First Read is a morning briefing from Meet the Press and the NBC Political Unit on the day's most important political stories and why they matter.
Will Pelosi keep her job? Or will Democrats completely clean house?
After their shocking defeat a week ago, Democrats will have a new roster of leaders in the coming months, especially with President Obama gone from office. A new DNC chair. A new Senate leader (Chuck Schumer). The one remaining question, however, is whether Nancy Pelosi will continue to hold her job as House leader. As NBC's Kasie Hunt reported, House Democrats have circulated a letter asking to postpone Thursday's leadership elections -- to better reflect on the election's results. "It is vital that our Caucus take the time to listen to the American people and learn the lessons of this difficult election in order to put our Caucus in the best position to fight the potentially dangerous agenda of President-elect Donald Trump and to have a realistic chance of taking back the House in 2018," the letter said. "Only by taking the time to find the hard truths can we formulate a comprehensive path forward, which could include the composition of our caucus leadership and the roles and responsibilities of each leadership position."
"The first real stirring of discontent" in Pelosi's ranks since 2010
Politico adds about Pelosi, "House Democrats returned to Washington Monday searching for answers after their Election Day drubbing — and their longtime leader, Nancy Pelosi, confronted the first real stirring of discontent within the ranks since the last Democratic wipeout six years ago. While Pelosi has years or even decades of accumulated loyalty to fall back on, anger within the Democratic Caucus over what happened last week is palpable. The California Democrat faces a possible long-shot challenge from Ohio Rep. Tim Ryan, who hails from the kind of working-class Rust Belt district in which Democrats got trounced."
Obama throws some shade at Clinton
Democrats "have to compete everywhere": In his White House news conference yesterday, President Obama took a not-so-subtle shot at Hillary Clinton's decision to bypass campaigning in rural areas. "I believe that we have better ideas. But I also believe that good ideas don't matter if people don't hear them. And one of the issues that Democrats have to be clear on is that, given population distribution across the country, we have to compete everywhere. We have to show up everywhere," he said. "I won Iowa not because the demographics dictated that I would win Iowa, it was because I spent 87 days going to every small town and fair and fish fry and VFW hall. And there were some counties where I might have lost, but maybe I lost by 20 points instead of 50 points." Indeed, throughout the general election, Clinton campaigned a lot more in the Philadelphias, Pittsburghs, and Clevelands -- but not the Scrantons, Wilkes-Barres, or Youngstowns.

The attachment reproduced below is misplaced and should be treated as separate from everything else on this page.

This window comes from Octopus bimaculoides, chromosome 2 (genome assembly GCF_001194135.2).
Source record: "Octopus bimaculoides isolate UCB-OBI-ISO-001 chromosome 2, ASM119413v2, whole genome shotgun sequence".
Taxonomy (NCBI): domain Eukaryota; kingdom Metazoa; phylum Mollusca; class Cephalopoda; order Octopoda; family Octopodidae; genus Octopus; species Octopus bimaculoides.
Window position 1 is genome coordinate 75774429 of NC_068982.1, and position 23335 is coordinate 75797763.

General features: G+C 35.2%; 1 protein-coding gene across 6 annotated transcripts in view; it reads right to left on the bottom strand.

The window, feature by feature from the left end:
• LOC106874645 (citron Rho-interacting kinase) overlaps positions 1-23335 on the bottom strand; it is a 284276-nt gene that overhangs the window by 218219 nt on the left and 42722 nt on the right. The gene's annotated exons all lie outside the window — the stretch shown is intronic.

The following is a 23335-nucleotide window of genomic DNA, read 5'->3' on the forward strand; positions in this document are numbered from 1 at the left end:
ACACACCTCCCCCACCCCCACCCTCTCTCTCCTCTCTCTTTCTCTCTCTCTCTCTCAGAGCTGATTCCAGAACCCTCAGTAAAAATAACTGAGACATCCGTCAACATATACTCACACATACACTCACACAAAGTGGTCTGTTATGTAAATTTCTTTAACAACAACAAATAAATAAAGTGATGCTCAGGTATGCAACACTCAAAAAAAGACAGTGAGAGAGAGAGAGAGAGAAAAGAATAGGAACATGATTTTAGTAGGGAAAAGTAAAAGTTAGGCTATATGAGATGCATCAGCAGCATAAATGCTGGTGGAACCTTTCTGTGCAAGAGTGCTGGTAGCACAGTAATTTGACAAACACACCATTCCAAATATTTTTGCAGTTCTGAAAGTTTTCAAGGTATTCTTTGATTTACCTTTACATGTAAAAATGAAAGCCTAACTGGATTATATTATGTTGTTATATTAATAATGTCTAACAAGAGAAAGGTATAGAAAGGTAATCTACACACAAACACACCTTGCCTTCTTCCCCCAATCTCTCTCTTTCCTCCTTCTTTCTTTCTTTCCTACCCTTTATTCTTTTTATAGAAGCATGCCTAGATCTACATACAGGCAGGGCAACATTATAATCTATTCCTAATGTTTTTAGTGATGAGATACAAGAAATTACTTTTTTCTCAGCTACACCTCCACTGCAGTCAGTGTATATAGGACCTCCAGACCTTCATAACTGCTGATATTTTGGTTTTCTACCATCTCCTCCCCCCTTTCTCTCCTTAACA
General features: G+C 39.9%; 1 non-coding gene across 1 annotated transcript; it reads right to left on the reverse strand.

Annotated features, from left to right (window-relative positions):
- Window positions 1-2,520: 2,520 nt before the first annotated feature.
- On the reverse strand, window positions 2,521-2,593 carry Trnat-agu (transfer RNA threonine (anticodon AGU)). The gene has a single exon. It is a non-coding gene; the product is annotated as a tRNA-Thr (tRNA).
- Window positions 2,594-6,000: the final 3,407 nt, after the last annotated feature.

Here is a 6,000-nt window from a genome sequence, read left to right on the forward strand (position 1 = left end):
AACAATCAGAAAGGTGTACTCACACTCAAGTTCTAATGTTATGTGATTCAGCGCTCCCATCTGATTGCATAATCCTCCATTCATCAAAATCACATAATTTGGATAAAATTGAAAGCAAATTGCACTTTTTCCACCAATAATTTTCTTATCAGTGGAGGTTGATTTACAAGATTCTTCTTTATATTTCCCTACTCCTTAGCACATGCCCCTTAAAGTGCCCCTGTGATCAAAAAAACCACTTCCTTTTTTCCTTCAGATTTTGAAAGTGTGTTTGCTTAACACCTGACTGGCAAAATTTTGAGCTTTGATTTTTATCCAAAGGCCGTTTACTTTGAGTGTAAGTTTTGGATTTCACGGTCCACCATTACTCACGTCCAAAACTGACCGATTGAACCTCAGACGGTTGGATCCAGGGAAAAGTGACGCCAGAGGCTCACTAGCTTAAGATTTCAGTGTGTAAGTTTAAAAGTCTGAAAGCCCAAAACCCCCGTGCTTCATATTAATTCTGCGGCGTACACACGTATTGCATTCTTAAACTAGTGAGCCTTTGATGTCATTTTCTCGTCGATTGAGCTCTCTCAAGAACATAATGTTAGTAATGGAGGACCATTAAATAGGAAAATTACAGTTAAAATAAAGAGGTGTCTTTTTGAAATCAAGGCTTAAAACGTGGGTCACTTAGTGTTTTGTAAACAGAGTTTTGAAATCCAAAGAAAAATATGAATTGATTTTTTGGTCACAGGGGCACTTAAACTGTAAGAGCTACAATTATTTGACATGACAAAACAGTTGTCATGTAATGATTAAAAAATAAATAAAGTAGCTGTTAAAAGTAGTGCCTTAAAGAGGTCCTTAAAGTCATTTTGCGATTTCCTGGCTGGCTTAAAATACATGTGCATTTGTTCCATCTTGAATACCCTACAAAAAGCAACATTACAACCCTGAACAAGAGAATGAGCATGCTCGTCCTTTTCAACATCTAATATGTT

What else Obama said at yesterday's news conference
Also in his news conference, Obama made these other newsworthy comments:
- He relayed that Trump is committed to NATO: "In my conversation with the President-elect, he expressed a great interest in maintaining our core strategic relationships. And so one of the messages I will be able to deliver is his commitment to NATO and the Transatlantic Alliance."
- He went out of his way not to criticize Trump, his temperament, or his qualifications: "Look, the people have spoken. Donald Trump will be the next President, the 45th President of the United States. And it will be up to him to set up a team that he thinks will serve him well and reflect his policies. And those who didn't vote for him have to recognize that that's how democracy works... Hopefully it's a reminder that elections matter and voting counts."
- And he stressed that Trump is more pragmatic than ideological: "I don't think he is ideological. I think ultimately he's pragmatic in that way. And that can serve him well, as long as he's got good people around him and he has a clear sense of direction."
Democrats united against Bannon
In what clearly looks like a coordinated campaign, Democrats up and down the party's totem pole criticized Trump selecting former Breitbart head Steve Bannon to be the new White House chief strategist.
- Nancy Pelosi: "Bringing Steve Bannon into the White House is an alarming signal that President-elect Trump remains committed to the hateful and divisive vision that defined his campaign."
- Chuck Schumer: The Bannon pick "signals that many of his dangerous and bigoted ideas will have a seat at the table in the White House," he said yesterday in closed-door remarks, per NBC's Frank Thorp.
- Sen. Bob Casey (D-PA): "I am deeply troubled that President-elect Trump has appointed Stephen Bannon as his chief strategist and senior counselor.
On "Today" this morning, Kellyanne Conway defended Bannon. "This man believes in the president-elect's vision, and he's there to support his vision."
Security clearance for Trump's children?
NBC's Andrea Mitchell and others have reported that Trump's transition INQUIRED about whether it's possible to get security clearance for Trump's children -- which would potentially present a conflict of interest, given that these children have been tapped to run Trump's business. In her "Today" appearance, Kellyanne Conway said that they were just "regular inquiries." And a Trump transition official told the press pool that President-elect Trump didn't REQUEST the security clearances for his children.
RIP, Gwen Ifill
Yesterday, we lost one of the best journalists in America, PBS's Gwen Ifill, whom we've always admired for her fairness, her toughness, and her infectious smile. She was 61 years old.